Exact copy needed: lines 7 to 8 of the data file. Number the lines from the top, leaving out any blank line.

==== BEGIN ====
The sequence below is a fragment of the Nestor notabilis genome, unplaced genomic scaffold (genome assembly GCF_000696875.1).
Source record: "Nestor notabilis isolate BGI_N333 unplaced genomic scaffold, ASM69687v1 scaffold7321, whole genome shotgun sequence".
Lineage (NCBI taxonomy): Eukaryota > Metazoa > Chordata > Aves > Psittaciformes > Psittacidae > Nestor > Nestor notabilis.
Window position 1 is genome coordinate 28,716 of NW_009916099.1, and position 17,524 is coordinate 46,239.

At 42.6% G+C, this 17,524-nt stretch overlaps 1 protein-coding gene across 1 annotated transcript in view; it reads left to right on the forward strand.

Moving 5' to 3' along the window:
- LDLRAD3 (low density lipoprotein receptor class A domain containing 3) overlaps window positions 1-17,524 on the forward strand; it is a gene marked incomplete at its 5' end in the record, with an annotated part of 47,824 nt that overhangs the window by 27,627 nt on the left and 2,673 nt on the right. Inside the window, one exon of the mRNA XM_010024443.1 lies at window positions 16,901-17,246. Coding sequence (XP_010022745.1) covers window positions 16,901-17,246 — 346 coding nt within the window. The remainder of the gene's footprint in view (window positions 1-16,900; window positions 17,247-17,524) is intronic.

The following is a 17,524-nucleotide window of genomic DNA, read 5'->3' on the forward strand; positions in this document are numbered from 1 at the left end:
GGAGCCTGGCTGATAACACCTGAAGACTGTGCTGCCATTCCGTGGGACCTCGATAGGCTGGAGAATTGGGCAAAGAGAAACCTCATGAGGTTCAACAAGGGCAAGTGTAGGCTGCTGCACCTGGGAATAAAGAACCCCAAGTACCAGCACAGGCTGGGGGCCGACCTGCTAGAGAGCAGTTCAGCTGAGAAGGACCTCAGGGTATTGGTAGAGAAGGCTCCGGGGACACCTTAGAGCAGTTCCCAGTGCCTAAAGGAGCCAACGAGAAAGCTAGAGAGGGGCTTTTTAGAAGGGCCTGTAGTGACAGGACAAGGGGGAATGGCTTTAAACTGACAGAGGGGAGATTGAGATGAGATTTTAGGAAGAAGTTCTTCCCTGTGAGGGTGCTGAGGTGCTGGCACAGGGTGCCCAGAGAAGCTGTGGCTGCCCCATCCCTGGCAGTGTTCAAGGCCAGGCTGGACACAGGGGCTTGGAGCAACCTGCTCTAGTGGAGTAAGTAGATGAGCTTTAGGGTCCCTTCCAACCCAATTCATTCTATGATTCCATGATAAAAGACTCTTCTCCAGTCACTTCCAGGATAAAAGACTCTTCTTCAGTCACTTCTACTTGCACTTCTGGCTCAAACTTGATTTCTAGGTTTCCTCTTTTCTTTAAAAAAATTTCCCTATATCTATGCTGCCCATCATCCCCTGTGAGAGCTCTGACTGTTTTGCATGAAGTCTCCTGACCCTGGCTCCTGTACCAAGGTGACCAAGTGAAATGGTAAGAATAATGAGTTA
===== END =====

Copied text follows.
- LDLRAD3 (low density lipoprotein receptor class A domain containing 3) overlaps window positions 1-17,524 on the forward strand; it is a gene marked incomplete at its 5' end in the record, with an annotated part of 47,824 nt that overhangs the window by 27,627 nt on the left and 2,673 nt on the right. Inside the window, one exon of the mRNA XM_010024443.1 lies at window positions 16,901-17,246. Coding sequence (XP_010022745.1) covers window positions 16,901-17,246 — 346 coding nt within the window. The remainder of the gene's footprint in view (window positions 1-16,900; window positions 17,247-17,524) is intronic.

The following is a 17,524-nucleotide window of genomic DNA, read 5'->3' on the forward strand; positions in this document are numbered from 1 at the left end: